Throughout its history, Fiorentina has had a fair share of foreign managers. This trend started with the club's foundation, as the club's first manager was Karoly Csapkay, a Hungarian who also played for the club from 1926 through 1930. Early on in the club's history, Hungarian managers were a common theme. Five of the first six managers in the club's history were Hungarian and in total, La Viola has had nine managers from the Central European nation. Of these Hungarians, arguably the most famous is the club's last Hungarian manager, Nandor Hidegkuti.
The Hungarian was an incredible player who changed the game as an attacker. He played primarily for MTK, which changed its name a few times after being taken over by the AVH, the Communist government's secret police. He is most well known for pioneering the deep-lying center-forward position, at both the club and international level. With MTK he made 381 appearances in his playing career, scoring a very impressive 265 times. He was also an integral part of the Hungarian Aranycsapat, or golden team. Working with other talented attackers Sandor Kocsis, Jozsef Bozsik, and the legendary Ferenc Puskas, he helped Hungary reach some incredible heights playing from 1945 to 1958. Some argue that the 1956 side is still one of the greatest teams to not have won the World Cup, being upset by West Germany 3-2 in the final in Switzerland. During his international career, he made 69 appearances, scoring 39 goals, four of which were in the World Cup.
When Nandor Hidegkuti arrived in Florence in 1960, it marked his first time as a player or coach outside of his native country. Fiorentina was in the midst of a strong period in the club's history. They had lost the final of the 1957 European Cup to Real Madrid and had been regularly finishing near the top of Serie A.
Under Hidegkuti, the club struggled in Serie A in the first season, as la Viola finished in seventh place. Success, came elsewhere for the club that season. Qualifying for the first-ever European Cup Winner's Cup, Fiorentina lifted the trophy. They advanced through the Quarterfinals and Semis, beating Lucerne of Switzerland and Yugoslavia's Dinamo Zagreb. The final was over two-legs against Scottish powers Rangers. The first leg was at the famed Ibrox Stadium in Glasgow and saw striker Luigi Milan score goals in both halves to give the Italians a 2-0 win and a great advantage heading to their home leg. The second leg started with Milan scoring again in the first half. Rangers got on the board in the second half, but Swedish legend Kurt Hamrin scored late in the match to finish off the tie and ensure that Fiorentina would be the first club to lift the trophy.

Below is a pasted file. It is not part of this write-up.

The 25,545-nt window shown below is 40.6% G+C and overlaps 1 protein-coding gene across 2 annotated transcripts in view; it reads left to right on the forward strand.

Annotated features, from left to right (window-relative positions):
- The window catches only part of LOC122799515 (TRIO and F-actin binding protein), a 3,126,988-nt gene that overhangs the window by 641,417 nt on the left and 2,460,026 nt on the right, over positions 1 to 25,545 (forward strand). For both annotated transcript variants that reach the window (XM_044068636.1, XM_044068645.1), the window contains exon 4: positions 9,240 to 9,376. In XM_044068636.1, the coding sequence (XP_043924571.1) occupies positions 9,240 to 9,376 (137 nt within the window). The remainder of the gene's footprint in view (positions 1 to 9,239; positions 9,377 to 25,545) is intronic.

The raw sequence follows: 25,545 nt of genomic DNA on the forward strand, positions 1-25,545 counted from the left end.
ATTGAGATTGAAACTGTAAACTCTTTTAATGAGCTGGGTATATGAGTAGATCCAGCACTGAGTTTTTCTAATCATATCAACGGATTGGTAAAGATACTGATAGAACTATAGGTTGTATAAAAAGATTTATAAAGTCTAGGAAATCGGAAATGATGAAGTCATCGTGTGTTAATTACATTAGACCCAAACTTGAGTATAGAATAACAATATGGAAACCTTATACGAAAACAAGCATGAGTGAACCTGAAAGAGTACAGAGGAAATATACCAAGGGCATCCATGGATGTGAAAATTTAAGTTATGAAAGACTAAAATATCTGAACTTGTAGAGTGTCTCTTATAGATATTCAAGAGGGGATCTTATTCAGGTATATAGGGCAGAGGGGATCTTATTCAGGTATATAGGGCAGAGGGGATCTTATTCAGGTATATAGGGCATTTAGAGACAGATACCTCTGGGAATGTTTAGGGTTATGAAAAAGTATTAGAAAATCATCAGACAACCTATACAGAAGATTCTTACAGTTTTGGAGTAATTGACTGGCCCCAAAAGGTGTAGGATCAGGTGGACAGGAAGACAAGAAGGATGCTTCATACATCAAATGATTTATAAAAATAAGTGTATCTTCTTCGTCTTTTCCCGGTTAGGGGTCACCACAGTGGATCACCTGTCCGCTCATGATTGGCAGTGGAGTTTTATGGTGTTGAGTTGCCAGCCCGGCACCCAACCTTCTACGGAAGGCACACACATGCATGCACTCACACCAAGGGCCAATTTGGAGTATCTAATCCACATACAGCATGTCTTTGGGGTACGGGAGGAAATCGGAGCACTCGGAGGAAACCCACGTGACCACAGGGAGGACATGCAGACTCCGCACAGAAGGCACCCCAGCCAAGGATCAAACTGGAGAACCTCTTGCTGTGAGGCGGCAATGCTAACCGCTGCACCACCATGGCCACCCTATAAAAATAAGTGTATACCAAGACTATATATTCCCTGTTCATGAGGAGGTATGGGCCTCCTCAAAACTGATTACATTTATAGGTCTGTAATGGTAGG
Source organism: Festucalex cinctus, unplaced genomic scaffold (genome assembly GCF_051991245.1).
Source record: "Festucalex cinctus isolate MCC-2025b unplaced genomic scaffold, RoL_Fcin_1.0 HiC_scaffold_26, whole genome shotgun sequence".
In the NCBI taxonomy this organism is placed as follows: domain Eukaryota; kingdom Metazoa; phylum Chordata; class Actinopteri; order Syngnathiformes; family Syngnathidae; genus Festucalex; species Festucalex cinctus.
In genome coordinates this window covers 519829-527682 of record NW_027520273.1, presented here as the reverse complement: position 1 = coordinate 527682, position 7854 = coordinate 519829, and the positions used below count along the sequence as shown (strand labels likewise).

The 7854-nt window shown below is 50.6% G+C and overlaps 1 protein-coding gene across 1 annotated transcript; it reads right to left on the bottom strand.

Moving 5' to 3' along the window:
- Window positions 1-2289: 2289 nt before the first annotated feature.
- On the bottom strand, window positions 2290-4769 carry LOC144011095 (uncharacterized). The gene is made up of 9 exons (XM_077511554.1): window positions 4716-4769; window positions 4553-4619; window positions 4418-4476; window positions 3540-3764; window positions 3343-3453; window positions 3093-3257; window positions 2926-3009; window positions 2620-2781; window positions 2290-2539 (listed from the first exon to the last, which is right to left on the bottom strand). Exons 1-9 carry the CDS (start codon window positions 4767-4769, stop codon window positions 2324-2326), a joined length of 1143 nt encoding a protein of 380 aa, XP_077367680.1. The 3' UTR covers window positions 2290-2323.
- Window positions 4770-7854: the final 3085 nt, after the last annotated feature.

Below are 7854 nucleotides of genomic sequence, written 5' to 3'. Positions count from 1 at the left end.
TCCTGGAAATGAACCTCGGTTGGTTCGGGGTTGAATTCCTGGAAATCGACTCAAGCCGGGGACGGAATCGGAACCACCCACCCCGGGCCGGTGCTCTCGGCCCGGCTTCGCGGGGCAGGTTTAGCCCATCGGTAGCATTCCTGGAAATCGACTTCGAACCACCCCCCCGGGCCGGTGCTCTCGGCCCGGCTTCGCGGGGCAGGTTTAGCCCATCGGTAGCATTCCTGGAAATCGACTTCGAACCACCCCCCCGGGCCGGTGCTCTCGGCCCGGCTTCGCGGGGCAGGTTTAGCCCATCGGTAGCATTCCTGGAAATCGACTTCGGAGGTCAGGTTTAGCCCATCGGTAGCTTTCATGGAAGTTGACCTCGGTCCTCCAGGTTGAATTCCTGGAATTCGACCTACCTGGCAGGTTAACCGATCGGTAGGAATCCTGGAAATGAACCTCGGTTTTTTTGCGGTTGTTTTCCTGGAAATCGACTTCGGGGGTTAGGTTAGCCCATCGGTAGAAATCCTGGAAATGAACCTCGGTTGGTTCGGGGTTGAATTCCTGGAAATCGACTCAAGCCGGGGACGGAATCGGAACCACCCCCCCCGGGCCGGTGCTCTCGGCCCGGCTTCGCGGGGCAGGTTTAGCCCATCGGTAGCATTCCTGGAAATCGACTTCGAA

Fifteen days later, the club lifted their second trophy under Hidegkuti's leadership. Fiorentina won their second Coppa Italia, defeating Lazio 2-0 in the final, which was held in the Stadio Comunale (now known as the Artemio Franchi) Below is a link I've included some (very) grainy footage of the final.
The next season saw Fiorentina improve upon their Serie A results, finishing in third place, seven points behind AC Milan. However, their domestic cup form was disappointing, with la Viola being knocked out of the Coppa Italia in the Round of 16 by Mantova. Looking to defend their European silverware, Fiorentina continued to showcase their strength in the competition. The club once again reached the final of the competition, where it drew the first leg 1-1 before losing the second leg 3-0 to Atletico Madrid. By this time, however, records show that Hidegkuti had left the club, moving to another Italian side, Mantova.
Hidegkuti never would win another continental trophy, but he did reach the European Cup semifinals in 1965 for Hungarian side Gyor before losing to Benfica, who had a young star by the name of Eusebio. The Hungarian coached until 1985 later taking jobs in Poland, Egypt, and the United Arab Emirates. Hidegkuti would pass away on Valentine's Day, 2002 at the age of 79.